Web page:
Goofs

The film portrays Texas Ranger Frank Hamer as a vengeful bungler who had been captured, humiliated, and released by Bonnie and Clyde. In reality, Hamer was already a legendary Texas Ranger when he was coaxed out of semi-retirement to hunt down the duo, and never met either of them until the moment he and his posse successfully ambushed and killed them near Gibsland, Louisiana in 1934. In 1968, Hamer's widow and son sued the movie producers for defamation of character over his portrayal and were awarded an out of court settlement in 1971. See more »

Quotes

Clyde Barrow: This here's Miss Bonnie Parker. I'm Clyde Barrow. We rob banks.
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Soundtracks

Foggie Mountain Breakdown
Written by Earl Scruggs, Peer Internat'l Corp., (BMI)
Performed by Flatt & Scruggs & the Foggy Mountain Boys
Courtesy of Mercury Records
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Frequently Asked Questions

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User Reviews

 
A masterpiece that dares to be excessive!

'Bonnie and Clyde' is not a film about two real people famous for so many bank robberies and murders across the big country... It shows a new kind of fury in which people could be harm by weapons... The film, however, manages to carry the impression that these two youngsters took great pleasure in robbing banks and stores... It also suggests that it was very easy for them to fool the law—as certainly occurred in real life... Though merited punishment caught up with them, audiences laughed at their remarkable deeds and wanted them to get away...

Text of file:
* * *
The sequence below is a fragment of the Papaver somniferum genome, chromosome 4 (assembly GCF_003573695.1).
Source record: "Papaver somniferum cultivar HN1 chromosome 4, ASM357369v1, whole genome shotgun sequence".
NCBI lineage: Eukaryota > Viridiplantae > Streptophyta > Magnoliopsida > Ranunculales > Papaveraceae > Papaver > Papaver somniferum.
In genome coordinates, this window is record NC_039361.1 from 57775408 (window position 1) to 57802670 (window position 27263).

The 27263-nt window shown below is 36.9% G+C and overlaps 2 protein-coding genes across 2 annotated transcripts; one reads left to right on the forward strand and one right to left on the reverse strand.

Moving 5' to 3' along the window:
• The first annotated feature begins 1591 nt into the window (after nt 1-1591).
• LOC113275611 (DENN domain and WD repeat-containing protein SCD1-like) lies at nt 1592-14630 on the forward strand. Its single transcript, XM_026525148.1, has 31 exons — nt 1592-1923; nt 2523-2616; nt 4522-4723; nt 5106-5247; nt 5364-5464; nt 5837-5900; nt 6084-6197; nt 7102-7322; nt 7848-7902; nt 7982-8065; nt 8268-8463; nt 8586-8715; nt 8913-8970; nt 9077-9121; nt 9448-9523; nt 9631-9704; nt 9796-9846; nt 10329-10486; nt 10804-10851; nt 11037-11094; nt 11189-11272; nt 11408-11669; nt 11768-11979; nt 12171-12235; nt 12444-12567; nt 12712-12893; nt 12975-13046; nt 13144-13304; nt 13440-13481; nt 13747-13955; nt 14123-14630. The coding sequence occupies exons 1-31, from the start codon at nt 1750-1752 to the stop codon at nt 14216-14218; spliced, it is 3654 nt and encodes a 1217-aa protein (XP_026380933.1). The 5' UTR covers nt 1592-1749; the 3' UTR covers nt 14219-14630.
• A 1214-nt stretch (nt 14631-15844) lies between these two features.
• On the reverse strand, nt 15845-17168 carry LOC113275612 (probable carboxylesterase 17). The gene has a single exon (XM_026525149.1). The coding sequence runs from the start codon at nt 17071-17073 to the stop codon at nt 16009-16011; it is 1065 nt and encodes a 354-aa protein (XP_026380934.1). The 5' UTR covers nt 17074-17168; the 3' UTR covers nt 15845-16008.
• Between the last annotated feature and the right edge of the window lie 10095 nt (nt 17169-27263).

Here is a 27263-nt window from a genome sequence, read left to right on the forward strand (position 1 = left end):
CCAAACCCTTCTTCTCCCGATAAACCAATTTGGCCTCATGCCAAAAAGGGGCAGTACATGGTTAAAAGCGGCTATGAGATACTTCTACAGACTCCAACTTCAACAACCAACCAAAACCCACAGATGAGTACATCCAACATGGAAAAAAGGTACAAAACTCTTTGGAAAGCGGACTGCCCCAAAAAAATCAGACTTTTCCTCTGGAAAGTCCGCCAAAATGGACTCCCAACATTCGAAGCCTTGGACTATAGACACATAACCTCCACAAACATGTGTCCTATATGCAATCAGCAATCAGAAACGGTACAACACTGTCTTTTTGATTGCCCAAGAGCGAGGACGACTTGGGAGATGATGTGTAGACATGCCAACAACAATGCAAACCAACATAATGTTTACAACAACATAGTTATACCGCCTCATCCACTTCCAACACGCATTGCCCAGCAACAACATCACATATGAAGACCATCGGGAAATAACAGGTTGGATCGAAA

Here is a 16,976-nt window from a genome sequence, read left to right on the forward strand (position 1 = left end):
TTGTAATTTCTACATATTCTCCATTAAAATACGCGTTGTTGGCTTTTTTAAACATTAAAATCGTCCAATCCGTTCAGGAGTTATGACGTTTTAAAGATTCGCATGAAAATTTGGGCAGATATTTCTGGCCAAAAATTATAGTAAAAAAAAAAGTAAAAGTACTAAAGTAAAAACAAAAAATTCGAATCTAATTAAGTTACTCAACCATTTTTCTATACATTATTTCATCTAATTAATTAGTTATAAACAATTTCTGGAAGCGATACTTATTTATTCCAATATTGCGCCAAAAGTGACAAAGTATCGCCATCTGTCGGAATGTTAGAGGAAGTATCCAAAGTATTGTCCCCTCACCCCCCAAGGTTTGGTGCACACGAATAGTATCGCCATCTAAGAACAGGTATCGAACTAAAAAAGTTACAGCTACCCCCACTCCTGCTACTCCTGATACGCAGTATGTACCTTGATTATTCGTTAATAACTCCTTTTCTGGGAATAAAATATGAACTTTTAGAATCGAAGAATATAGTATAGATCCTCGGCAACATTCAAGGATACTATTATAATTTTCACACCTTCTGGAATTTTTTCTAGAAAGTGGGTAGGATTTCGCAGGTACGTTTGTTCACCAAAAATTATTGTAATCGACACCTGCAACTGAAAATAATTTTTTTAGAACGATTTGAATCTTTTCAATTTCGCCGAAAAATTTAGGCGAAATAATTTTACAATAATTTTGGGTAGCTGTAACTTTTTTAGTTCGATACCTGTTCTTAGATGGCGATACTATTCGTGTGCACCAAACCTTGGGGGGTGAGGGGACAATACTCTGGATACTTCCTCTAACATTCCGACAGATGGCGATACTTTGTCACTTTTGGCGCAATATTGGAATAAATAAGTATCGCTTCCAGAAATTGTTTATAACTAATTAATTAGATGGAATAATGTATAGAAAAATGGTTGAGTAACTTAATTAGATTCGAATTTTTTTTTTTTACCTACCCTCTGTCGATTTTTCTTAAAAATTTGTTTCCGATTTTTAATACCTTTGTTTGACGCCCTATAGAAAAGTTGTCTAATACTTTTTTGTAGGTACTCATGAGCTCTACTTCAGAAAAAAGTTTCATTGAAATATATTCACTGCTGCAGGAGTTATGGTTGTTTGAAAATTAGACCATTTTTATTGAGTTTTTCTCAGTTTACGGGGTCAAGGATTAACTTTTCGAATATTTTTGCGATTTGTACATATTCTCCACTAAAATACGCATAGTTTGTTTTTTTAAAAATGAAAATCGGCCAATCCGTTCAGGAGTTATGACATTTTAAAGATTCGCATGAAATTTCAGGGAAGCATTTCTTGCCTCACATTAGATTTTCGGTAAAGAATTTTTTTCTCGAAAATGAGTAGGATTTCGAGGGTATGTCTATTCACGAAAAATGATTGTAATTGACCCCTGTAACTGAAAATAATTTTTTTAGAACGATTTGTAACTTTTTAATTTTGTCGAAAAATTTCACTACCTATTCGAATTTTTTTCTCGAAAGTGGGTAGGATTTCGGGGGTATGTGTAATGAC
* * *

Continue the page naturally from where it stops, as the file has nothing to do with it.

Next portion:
In 'Bonnie and Clyde,' Penn created an emotional state, an image of the 1930s filtered through his 1960s sensibility... The sense of this period reflects Penn's vision of how the 1930s Depression-era truly was, and for all the crazy style and banjo score, this vision is greatly private...

What is also personal about 'Bonnie and Clyde' and constitutes its incomparable quality, is its unusual mixture of humor and fear, its poetry of violation of the law as something that is gaiety and playfulness...

'Bonnie and Clyde' is both true and abstract... It is a gangster movie and a comedy-romance... It is an amusing film that turns bloody, a love affair that ends with tragedy...

A modification between pleasure and catastrophic events is important to the essential aim of the film... In their second bank robbery, a daring and joyful action goes morosely embittered when Clyde is forced to kill an executive in the bank, and real blood pours out from his body...

Bonnie and Clyde take self-gratification posing for photographs with their prisoners… But when surrounded by detectives in a motel, they turn into vindictive bandits struggling for their lives... C. W. Moss, specially, brings to mind Baby Face Nelson, when he murders policemen with a blazing machine gun...

One of the stimulating moments in the film happens when Clyde chases Bonnie through a yellow corn field, while a cloud transverses the sun and slowly shadows the landscape... Here the characteristic quality of the Texas countryside and the vague aspect of the story are beautifully communicated......

Penn's masterpiece nominated for ten Academy Awards, including Best Picture, won two Oscars, one for Best Actress in a Supporting Role and another for Best Cinematography...